Sometimes, AP tests may turn out to be an advantage when applying to colleges. However, according to statistics, 38% of colleges limit the number of AP subjects accepted for credit. In addition, 86% of universities and colleges have certain restrictions regarding AP credit. Some institutions may accept only a score of 5 or 4. Anyway, AP courses can provide you with all the necessary information so that you can pass the exam easily. If you decide to take AP classes, make sure that such classes are approved by the College Board.

Tips on Switching from Homeschooling to College

  1. Self-advocacy

    Most homeschoolers lack self-advocacy skills because their primary teachers were their parents who understand all of their needs. In college, students need to be able to express their needs and understand what is expected of them. For example, students with dyslexia need more time to complete their tests or forbearance on spelling and grammar requirements for timed tests — in this case, they need to realize their needs and to talk to professors.

  2. Meeting deadlines

    Most homeschoolers already know how to manage their time when they’re in high school, however, homeschooling implies a complete flexibility of the schedule, so meeting deadlines may turn out to be a challenge. It’s important to plan work and to track deadlines. If you have a long-term assignment, you can break it down into several steps, planning deadlines for each part of the big work. However, in college, missed deadlines lead to serious consequences so students need to take time management seriously, understanding that they cannot just re-write their schedule if they haven’t written a certain part of their assignment by a defined date.

  3. Public speaking

    Even public school students are usually afraid of public speaking, and this task becomes even more difficult for homeschoolers. Public speaking includes not only speaking itself but also eye contact and body language. Students also need to get rid of such words as “um,” “like,” “you know,” and “uh.” Even if such a task seems difficult, it’s quite possible to prepare for public speaking by joining a homeschool co-op.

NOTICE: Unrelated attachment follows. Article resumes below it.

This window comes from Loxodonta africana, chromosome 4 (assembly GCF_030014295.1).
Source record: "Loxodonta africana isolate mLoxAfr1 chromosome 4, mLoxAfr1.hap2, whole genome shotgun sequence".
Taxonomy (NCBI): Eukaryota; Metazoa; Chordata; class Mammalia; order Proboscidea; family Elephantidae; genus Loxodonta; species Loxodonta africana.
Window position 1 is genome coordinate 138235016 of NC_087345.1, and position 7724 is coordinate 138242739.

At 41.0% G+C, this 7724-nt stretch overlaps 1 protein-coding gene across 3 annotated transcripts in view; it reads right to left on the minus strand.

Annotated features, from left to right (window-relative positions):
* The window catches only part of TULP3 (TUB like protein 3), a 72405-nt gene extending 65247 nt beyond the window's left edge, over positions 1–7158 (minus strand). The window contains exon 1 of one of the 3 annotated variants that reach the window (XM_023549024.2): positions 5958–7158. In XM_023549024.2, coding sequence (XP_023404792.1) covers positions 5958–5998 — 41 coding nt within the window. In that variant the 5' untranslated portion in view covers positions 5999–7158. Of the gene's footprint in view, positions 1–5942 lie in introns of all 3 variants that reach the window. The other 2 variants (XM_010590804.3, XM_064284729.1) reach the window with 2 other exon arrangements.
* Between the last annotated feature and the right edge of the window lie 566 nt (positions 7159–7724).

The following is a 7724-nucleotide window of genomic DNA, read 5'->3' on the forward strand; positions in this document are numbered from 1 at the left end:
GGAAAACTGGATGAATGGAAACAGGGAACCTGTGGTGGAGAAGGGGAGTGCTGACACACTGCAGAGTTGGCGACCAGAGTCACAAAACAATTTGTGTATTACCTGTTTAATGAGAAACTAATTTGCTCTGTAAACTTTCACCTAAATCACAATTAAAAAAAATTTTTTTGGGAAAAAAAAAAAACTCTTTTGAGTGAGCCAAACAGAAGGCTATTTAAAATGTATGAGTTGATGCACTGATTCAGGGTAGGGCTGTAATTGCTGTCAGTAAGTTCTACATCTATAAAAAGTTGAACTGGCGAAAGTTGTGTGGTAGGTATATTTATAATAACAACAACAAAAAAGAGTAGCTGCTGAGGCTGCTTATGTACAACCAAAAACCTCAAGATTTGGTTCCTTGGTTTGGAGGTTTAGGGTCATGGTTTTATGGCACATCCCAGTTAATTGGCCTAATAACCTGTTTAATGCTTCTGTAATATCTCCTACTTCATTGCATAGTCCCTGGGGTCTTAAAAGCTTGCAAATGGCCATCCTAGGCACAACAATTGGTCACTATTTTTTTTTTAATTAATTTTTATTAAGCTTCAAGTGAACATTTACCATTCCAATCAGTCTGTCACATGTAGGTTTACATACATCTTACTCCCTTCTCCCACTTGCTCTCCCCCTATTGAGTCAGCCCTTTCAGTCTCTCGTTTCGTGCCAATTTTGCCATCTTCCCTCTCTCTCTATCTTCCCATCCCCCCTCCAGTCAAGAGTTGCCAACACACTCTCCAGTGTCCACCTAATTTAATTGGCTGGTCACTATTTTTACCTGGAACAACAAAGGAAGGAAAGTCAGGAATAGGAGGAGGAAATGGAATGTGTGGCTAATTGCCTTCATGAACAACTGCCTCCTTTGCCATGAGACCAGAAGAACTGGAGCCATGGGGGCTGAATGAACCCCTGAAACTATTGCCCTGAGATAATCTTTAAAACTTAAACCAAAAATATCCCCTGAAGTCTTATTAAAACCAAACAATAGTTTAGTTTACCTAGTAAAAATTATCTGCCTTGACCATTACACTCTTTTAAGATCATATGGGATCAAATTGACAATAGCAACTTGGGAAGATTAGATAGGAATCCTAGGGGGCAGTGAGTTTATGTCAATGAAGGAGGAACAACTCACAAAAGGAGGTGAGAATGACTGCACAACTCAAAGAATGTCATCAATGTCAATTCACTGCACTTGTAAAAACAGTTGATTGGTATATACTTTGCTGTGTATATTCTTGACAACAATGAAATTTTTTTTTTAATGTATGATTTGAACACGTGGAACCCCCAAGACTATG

4. Written communication

    Students should prepare for both untimed and timed written tasks of any kind, including essays, research papers, and email writing. It’s important to understand the difference between written and spoken types of language, as well as academic standards of writing, which are completely different from an informal writing style. Correct punctuation, grammar, and spelling are necessary for all kinds of writing, while emails also require you to be familiar with etiquette, knowing how to address instructors and other people.

Switching from homeschooling to college may be a challenging yet rewarding task. Although students need to prepare for many changes in their life, there’s nothing to be afraid of. Such a transition gives a priceless experience and numerous opportunities to learn more, improve various skills, and make new friends. Of course, most students might make many mistakes before they adapt to the new environment, but we all do mistakes, and it’s very important to never give up and not be afraid to show your strong sides.

Author’s Bio
Berta Melder is a content strategist and co-founder of the Masterra Writers. Specializing in brand management, she cooperates with different education courses covering a broad range of digital topics as a guest lecturer. Enjoys creative writing and blogging. Follow her on Twitter.